Then Pharaoh removed his signet ring from his hand and placed it on Joseph’s finger. He dressed him in fine linen clothing and hung a gold chain around his neck. Then Pharaoh gave Joseph a new Egyptian name, Zaphenath-paneah. He also gave him a wife, whose name was Asenath. She was the daughter of Potiphera, the priest of On. So Joseph took charge of the entire land of Egypt. — Genesis 41:42, 45
Every person’s true identity is beautiful, and much of the ugliness we observe in others was put inside of them by external influences. — Bryant McGill
Joseph is no longer that self-centered, indulged, and disagreeable 17 year-old braggadocio. As we continue to read about Joseph in Genesis 41-50, he is a self-centered, indulged, and disagreeable 30 year-old braggadocio.
Pharaoh liked Joseph. A lot. After all, Joseph’s dream interpretations were spot on and saved Egypt from famine. There was just that one thing. Joseph was a Hebrew. Egyptians did not care for Hebrews. And so Pharaoh did all he could to erase Joseph’s ethnic identity in order to ensure his success as the second-in-charge of all of Egypt. Like Jacob, Pharaoh pumped up Joseph’s ego, going so far as to command that Joseph ride in the second royal chariot, and that people walk ahead of his chariot calling, “Bow down!” Verse 43-44 says: So Pharaoh put Joseph in charge of all Egypt. And Pharaoh said to him, “I am Pharaoh, but no one will lift a hand or foot in the entire land of Egypt without your approval.”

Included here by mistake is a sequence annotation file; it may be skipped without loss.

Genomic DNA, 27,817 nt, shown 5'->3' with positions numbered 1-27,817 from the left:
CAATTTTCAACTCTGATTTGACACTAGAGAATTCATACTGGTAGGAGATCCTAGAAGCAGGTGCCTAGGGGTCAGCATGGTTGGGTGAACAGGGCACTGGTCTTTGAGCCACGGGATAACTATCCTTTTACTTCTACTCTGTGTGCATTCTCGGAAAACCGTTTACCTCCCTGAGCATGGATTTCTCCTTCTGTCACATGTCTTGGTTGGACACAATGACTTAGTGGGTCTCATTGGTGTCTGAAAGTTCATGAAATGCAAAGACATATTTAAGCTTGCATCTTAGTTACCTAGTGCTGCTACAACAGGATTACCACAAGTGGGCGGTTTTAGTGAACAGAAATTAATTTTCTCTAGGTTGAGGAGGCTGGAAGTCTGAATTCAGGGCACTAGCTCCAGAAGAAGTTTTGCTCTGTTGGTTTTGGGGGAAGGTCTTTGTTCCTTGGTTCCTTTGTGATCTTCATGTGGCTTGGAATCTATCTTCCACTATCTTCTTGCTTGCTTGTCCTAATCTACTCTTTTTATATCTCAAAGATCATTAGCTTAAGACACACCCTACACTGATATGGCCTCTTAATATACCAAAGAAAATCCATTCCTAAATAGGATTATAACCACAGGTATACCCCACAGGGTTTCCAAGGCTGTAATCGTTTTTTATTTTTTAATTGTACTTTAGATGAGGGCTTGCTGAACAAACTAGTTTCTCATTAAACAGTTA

Joseph became a big Egyptian deal, but he did not forget his Hebrew identity. He gave his two sons Hebrew names: Manasseh and Ephraim. We read in The Message translation: Joseph had two sons born to him before the years of famine came. Asenath, daughter of Potiphera the priest of On, was their mother. Joseph named the firstborn Manasseh (Forget), saying, “God made me forget all my hardships and my parental home.” He named his second son Ephraim (Double Prosperity), saying, “God has prospered me in the land of my sorrow.”
Joseph identified with both the Hebrews and the Egyptians. I wonder what that feels like to not be wanted in one world and not quite right for another world.